The Gustavian Weekly

Bridging the Empathy Gap | The Gustavian Weekly

By Ally Hosman - Opinion Columnist | January 22, 2016 | Opinion

It is all too easy to ignore the plights of people who do not appear to be like us. We can bridge this empathy gap by reflecting on the humanity and the needs of others.

It is all too easy to ignore the plights of people who do not appear to be like us. We can bridge this empathy gap by reflecting on the humanity and the needs of others.

For those who know me, I’m a very emotional person. A good book, listening to a story, watching a film, or hearing other people tell me their hopes and dreams, all these things and more can hit me with cascades full of diverse emotions, bringing tears to my eyes or laughter to my lips. Being emotional also means that I’m very sensitive, but that isn’t something that should be underestimated.

Emotional intelligence is all too often underestimated and undervalued these days. I care so much that it spurs me into action quickly, excites my synapses to react, and allows me to empathize with others the best I can.

Emotional intelligence is all too often underestimated and undervalued these days.

Does that mean that I feel guilty about “being too sensitive” or “taking things personally?” You bet. More and more, however, I find that there is a quiet strength in vulnerability, a power in empathetic connection that survives on the intensity of compassion, urging us all to do something to bring about positive change. That strength, however strong, isn’t always recognized for the unbelievably compelling and all-encompassing driver for positive change. But there is also an issue with empathy that I think would be important to address in relation to social justice, the empathy gap.

Emma Seppälä, a psychologist from Stanford University as their science director of the Center for Compassion and Altruism Research and Education, explained in a Huffington Post article how to understand our ability to feel empathy in light of the attacks in Paris, Beirut, and Baghdad this last November. She states that people feel more compassion with others that they feel are similar or familiar to them, that our desire to show our sympathy for others is, in some ways, fairly narcissistic.

We, as individuals, tend to utilize our power and privilege to lift up those who remind us of ourselves. This has to stop.

We have become so numb to statistics and news stories telling of violence, we (and I am speaking for those whose lives are not regularly disrupted because of my privilege and the privilege of my peers) no longer feel obligated to care. This is particularly true in regards to those living in the “developing world,” war-torn nations, and the global south.

I find there is a quiet strength in vulnerability, a power in empathetic connection that survives on the intensity of compassion, urging us all to do something to bring about positive change.

If we heard that four million refugees from California were in need of refuge and safety, would we be so hesitant to reach out our hands to embrace those seeking a new life as we have been to our global brothers and sisters escaping unspeakable violence in Syria or Sudan? Or those escaping Central and South America from the harsh reality of drug wars between cartels and gangs that plague their communities? Or families fleeing the extreme weather patterns and rising sea levels caused by climate change?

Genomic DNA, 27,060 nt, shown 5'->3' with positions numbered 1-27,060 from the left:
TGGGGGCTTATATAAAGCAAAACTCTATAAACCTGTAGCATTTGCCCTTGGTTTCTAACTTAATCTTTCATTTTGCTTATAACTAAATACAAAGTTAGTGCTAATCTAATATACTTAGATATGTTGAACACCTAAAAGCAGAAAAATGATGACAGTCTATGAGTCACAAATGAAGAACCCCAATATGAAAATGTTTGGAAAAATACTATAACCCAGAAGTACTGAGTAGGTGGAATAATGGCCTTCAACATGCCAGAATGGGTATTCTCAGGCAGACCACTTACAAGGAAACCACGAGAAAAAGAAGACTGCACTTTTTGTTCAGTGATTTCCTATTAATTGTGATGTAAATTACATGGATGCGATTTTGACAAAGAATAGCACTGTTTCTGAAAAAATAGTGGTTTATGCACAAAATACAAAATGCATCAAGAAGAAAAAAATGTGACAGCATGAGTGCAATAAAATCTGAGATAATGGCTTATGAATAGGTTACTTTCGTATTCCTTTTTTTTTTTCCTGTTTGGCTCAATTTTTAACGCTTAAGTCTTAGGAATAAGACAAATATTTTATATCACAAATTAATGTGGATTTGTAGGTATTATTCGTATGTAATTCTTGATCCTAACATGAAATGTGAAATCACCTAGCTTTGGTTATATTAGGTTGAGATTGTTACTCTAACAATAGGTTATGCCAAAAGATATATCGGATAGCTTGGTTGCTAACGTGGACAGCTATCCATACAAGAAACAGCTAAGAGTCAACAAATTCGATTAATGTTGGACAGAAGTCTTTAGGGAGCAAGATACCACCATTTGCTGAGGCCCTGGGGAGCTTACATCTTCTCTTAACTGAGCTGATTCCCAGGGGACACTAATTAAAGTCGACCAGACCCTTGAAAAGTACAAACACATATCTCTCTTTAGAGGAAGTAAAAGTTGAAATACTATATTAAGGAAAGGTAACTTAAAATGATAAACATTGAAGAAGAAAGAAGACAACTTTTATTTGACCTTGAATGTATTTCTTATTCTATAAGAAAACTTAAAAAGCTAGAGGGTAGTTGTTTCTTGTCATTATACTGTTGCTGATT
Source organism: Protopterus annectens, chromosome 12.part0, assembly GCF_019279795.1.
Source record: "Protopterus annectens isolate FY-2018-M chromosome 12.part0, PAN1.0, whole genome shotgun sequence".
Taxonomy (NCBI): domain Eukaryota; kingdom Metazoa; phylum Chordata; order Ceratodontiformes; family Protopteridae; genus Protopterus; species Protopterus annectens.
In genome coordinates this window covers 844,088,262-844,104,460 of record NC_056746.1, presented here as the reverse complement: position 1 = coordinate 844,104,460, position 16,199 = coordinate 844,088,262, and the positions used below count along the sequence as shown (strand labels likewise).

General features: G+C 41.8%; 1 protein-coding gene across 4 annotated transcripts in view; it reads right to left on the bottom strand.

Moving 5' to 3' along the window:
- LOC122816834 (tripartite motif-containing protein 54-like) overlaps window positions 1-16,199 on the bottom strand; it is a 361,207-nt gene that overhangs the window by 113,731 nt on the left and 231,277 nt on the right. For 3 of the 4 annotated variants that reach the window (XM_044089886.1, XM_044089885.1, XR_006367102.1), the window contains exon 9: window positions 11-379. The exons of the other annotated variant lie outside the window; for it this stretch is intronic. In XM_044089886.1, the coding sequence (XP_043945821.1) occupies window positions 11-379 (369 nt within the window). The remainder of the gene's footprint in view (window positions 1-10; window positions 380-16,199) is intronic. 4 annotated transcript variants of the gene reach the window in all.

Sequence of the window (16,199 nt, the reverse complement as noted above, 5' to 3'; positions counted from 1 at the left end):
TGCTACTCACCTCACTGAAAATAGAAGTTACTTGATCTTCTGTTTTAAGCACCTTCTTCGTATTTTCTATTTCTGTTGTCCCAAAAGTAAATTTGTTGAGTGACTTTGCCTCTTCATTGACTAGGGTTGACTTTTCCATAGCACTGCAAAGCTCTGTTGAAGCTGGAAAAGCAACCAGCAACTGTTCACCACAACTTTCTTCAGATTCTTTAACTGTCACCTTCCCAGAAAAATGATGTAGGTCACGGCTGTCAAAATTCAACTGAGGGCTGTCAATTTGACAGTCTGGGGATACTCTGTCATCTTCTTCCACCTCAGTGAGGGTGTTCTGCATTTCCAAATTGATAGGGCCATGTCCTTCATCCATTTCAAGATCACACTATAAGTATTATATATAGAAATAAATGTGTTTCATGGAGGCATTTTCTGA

We, as individuals, tend to utilize our power and privilege to lift up those who remind us of ourselves. This has to stop.

If we are really going to focus on building a more just and sustainable world, efforts will stagnate if we look only to those who are like us in skin, creed, or language. Radical love, empathy, and compassion can and will be defining factors in sculpting a better world for everyone. That can only happen when we stop seeing those who do not share our cultural practices, religious affiliation, or anthropological heritage as “others” to be feared.

If we are really going to focus on building a more just and sustainable world, efforts will stagnate if we look only to those who are like us in skin, creed, or language.

Rather, it is time to embrace the grounding humanity we all share. But caring so much and for so many, even for an emotional person like myself, is no easy task. Sometimes, I feel as though I care so much that I will burst with the pain of it all.

Knowing that there is so much hurt and suffering in the world and not knowing what I can do individually breaks my heart more often than I care to admit.

However, that does not mean that I can just stop caring and begin to care when it is convenient for me. Choosing convenience over doing what is right is never an easy choice, but that does not mean it should not be made repeatedly as we go through our lives. Our lives are made up of choices, and I can only hope that I will continue to make the right ones, even if that means that there will be a lot of tissues, ice-cream, and hot chocolate in my future.